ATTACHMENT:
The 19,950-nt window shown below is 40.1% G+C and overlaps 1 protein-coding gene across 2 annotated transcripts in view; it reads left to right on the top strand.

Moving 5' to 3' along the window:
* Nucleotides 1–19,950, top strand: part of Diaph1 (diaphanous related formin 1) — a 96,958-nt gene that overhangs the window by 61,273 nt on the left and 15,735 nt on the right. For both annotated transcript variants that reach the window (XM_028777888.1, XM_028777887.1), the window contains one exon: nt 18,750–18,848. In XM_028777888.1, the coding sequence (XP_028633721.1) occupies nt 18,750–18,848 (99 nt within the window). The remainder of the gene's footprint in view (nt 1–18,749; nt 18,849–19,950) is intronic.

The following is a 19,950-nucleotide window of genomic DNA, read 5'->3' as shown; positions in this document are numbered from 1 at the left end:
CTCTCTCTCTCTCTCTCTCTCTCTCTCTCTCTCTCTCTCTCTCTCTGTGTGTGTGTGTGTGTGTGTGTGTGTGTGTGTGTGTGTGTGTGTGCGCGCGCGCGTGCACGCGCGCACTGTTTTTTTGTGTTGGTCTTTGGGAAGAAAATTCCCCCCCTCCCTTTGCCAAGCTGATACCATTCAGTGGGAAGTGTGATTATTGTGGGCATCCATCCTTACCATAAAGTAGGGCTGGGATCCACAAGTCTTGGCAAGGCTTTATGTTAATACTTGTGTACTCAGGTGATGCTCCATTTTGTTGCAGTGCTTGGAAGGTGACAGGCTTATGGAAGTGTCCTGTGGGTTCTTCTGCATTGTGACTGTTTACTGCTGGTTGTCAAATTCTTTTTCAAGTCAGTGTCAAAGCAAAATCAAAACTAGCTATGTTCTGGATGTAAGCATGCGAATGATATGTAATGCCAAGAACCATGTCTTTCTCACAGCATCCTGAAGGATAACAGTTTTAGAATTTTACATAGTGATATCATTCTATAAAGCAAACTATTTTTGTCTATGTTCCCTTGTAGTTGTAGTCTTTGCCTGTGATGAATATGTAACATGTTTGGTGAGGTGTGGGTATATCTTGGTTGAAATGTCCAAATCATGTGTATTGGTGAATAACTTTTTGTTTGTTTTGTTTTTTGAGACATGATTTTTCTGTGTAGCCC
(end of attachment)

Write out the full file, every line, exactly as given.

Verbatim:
The 19,950-nt window shown below is 40.1% G+C and overlaps 1 protein-coding gene across 2 annotated transcripts in view; it reads left to right on the top strand.

Moving 5' to 3' along the window:
* Nucleotides 1–19,950, top strand: part of Diaph1 (diaphanous related formin 1) — a 96,958-nt gene that overhangs the window by 61,273 nt on the left and 15,735 nt on the right. For both annotated transcript variants that reach the window (XM_028777888.1, XM_028777887.1), the window contains one exon: nt 18,750–18,848. In XM_028777888.1, the coding sequence (XP_028633721.1) occupies nt 18,750–18,848 (99 nt within the window). The remainder of the gene's footprint in view (nt 1–18,749; nt 18,849–19,950) is intronic.

The following is a 19,950-nucleotide window of genomic DNA, read 5'->3' as shown; positions in this document are numbered from 1 at the left end:
CTCTCTCTCTCTCTCTCTCTCTCTCTCTCTCTCTCTCTCTCTCTCTGTGTGTGTGTGTGTGTGTGTGTGTGTGTGTGTGTGTGTGTGTGTGCGCGCGCGCGTGCACGCGCGCACTGTTTTTTTGTGTTGGTCTTTGGGAAGAAAATTCCCCCCCTCCCTTTGCCAAGCTGATACCATTCAGTGGGAAGTGTGATTATTGTGGGCATCCATCCTTACCATAAAGTAGGGCTGGGATCCACAAGTCTTGGCAAGGCTTTATGTTAATACTTGTGTACTCAGGTGATGCTCCATTTTGTTGCAGTGCTTGGAAGGTGACAGGCTTATGGAAGTGTCCTGTGGGTTCTTCTGCATTGTGACTGTTTACTGCTGGTTGTCAAATTCTTTTTCAAGTCAGTGTCAAAGCAAAATCAAAACTAGCTATGTTCTGGATGTAAGCATGCGAATGATATGTAATGCCAAGAACCATGTCTTTCTCACAGCATCCTGAAGGATAACAGTTTTAGAATTTTACATAGTGATATCATTCTATAAAGCAAACTATTTTTGTCTATGTTCCCTTGTAGTTGTAGTCTTTGCCTGTGATGAATATGTAACATGTTTGGTGAGGTGTGGGTATATCTTGGTTGAAATGTCCAAATCATGTGTATTGGTGAATAACTTTTTGTTTGTTTTGTTTTTTGAGACATGATTTTTCTGTGTAGCCC